As we already saw, Bash understands many different kinds of variables or parameters. Thus far, we haven't bothered much with what kind of variables we assigned, so our variables could hold any value that we assigned to them. A simple command line example demonstrates this:
[bob in ~] VARIABLE=12 [bob in ~] echo $VARIABLE 12 [bob in ~] VARIABLE=string [bob in ~] echo $VARIABLE string
There are cases when you want to avoid this kind of behavior, for instance when handling telephone and other numbers. Apart from integers and variables, you may also want to specify a variable that is a constant. This is often done at the beginning of a script, when the value of the constant is declared. After that, there are only references to the constant variable name, so that when the constant needs to be changed, it only has to be done once. A variable may also be a series of variables of any type, a so-called array of variables (VAR0VAR1, VAR2, ... VARN).
Using a declare statement, we can limit the value assignment to variables.
The syntax for declare is the following:
declare OPTION(s) VARIABLE=value
The following options are used to determine the type of data the variable can hold and to assign it attributes:
Table 10-1. Options to the declare built-in
|-a||Variable is an array.|
|-f||Use function names only.|
|-i||The variable is to be treated as an integer; arithmetic evaluation is performed when the variable is assigned a value (see Section 3.4.6).|
|-p||Display the attributes and values of each variable. When -p is used, additional options are ignored.|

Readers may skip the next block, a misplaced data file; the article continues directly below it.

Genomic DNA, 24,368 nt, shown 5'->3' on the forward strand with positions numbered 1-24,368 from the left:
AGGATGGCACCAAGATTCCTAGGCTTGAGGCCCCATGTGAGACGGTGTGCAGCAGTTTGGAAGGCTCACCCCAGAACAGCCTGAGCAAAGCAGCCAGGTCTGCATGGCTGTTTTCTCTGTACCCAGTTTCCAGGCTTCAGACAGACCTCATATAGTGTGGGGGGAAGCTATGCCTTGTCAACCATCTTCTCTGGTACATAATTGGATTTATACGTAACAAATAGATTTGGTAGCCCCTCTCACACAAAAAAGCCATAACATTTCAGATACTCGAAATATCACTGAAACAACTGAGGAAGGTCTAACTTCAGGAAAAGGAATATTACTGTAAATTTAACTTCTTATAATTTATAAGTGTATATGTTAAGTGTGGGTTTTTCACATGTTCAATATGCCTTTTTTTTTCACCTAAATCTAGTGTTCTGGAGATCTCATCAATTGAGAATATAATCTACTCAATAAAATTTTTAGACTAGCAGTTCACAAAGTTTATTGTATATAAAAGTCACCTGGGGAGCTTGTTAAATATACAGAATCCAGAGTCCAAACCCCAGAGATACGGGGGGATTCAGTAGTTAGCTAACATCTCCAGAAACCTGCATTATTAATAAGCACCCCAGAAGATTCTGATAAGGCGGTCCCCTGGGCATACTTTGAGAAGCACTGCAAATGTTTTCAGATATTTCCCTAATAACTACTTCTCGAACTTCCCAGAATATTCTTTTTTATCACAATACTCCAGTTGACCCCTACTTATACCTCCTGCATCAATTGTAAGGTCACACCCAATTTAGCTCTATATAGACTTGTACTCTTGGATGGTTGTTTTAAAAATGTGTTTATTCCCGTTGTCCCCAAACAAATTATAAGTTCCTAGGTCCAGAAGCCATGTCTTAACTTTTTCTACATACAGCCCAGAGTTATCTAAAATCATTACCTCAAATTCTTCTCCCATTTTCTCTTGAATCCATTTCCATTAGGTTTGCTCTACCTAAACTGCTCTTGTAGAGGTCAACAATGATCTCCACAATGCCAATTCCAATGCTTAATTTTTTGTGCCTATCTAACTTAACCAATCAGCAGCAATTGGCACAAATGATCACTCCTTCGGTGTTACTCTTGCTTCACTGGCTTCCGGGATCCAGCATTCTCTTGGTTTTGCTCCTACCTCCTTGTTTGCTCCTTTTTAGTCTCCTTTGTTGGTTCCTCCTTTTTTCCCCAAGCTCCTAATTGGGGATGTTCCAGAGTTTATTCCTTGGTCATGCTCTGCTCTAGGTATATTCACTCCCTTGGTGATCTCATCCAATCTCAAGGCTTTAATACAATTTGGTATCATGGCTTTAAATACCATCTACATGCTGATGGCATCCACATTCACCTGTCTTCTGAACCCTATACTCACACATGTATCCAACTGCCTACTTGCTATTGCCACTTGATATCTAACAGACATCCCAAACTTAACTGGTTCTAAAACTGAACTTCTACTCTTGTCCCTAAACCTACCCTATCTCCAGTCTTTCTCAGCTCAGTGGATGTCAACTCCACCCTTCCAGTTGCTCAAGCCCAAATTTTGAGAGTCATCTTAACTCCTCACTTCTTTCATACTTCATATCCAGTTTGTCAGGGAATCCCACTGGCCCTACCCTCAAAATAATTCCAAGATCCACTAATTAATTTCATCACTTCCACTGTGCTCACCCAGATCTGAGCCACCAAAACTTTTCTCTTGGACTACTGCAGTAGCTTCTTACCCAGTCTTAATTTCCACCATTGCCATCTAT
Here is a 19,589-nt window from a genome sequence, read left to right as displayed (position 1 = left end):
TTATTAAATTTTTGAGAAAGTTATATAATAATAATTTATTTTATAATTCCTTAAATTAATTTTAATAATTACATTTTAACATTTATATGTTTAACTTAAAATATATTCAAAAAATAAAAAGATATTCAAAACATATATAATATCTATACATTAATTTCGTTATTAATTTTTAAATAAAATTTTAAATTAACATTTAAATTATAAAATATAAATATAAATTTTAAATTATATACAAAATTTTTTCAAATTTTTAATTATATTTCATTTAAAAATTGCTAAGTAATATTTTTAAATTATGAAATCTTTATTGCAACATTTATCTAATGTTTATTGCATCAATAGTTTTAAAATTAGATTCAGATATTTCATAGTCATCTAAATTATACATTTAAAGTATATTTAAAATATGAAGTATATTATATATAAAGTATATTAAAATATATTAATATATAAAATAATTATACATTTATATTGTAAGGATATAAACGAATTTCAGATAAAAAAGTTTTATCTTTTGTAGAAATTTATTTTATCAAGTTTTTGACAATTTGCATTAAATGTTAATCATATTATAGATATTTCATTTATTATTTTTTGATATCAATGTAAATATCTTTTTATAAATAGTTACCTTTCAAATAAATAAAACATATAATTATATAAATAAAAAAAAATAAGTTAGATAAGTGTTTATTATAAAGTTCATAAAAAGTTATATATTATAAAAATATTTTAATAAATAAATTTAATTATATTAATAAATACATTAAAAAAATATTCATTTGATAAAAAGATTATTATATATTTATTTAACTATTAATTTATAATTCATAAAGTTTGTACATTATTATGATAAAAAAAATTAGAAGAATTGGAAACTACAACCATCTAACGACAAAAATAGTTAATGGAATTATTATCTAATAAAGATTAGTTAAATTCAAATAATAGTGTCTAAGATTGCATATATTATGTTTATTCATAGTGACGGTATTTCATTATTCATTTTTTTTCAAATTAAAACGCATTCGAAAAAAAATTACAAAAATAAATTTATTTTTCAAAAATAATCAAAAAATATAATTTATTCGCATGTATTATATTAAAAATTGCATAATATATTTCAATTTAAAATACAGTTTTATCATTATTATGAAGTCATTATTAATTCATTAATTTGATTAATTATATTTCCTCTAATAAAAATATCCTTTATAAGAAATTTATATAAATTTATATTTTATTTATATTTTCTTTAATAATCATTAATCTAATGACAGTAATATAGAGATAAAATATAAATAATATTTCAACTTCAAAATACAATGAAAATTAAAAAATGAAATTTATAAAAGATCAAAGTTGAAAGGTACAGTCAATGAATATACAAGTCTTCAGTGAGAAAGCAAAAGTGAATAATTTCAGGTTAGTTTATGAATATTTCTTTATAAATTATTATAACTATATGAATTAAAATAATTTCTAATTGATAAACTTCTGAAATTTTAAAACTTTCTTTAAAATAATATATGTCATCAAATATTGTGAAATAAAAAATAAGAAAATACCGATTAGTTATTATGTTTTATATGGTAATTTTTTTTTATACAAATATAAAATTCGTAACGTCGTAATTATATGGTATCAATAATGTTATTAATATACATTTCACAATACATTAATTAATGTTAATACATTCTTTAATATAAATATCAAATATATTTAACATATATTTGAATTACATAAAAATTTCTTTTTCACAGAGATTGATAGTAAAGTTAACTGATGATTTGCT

|-r||Make variables read-only. These variables cannot then be assigned values by subsequent assignment statements, nor can they be unset.|
|-t||Give each variable the trace attribute.|
|-x||Mark each variable for export to subsequent commands via the environment.|
Using + instead of - turns off the attribute instead. When used in a function, declare creates local variables.
The following example shows how assignment of a type to a variable influences the value.
[bob in ~] declare -i VARIABLE=12 [bob in ~] VARIABLE=string [bob in ~] echo $VARIABLE 0 [bob in ~] declare -p VARIABLE declare -i VARIABLE="0"
Note that Bash has an option to declare a numeric value, but none for declaring string values. This is because, by default, if no specifications are given, a variable can hold any type of data:
[bob in ~] OTHERVAR=blah [bob in ~] declare -p OTHERVAR declare -- OTHERVAR="blah"
As soon as you restrict assignment of values to a variable, it can only hold that type of data. Possible restrictions are either integer, constant or array.
See the Bash info pages for information on return status.
In Bash, constants are created by making a variable read-only. The readonly built-in marks each specified variable as unchangeable. The syntax is:
readonly OPTION VARIABLE(s)
The values of these variables can then no longer be changed by subsequent assignment. If the -f option is given, each variable refers to a shell function; see Chapter 11. If -a is specified, each variable refers to an array of variables. If no arguments are given, or if -p is supplied, a list of all read-only variables is displayed. Using the -p option, the output can be reused as input.
The return status is zero, unless an invalid option was specified, one of the variables or functions does not exist, or -f was supplied for a variable name instead of for a function name.
[bob in ~] readonly TUX=penguinpower [bob in ~] TUX=Mickeysoft bash: TUX: readonly variable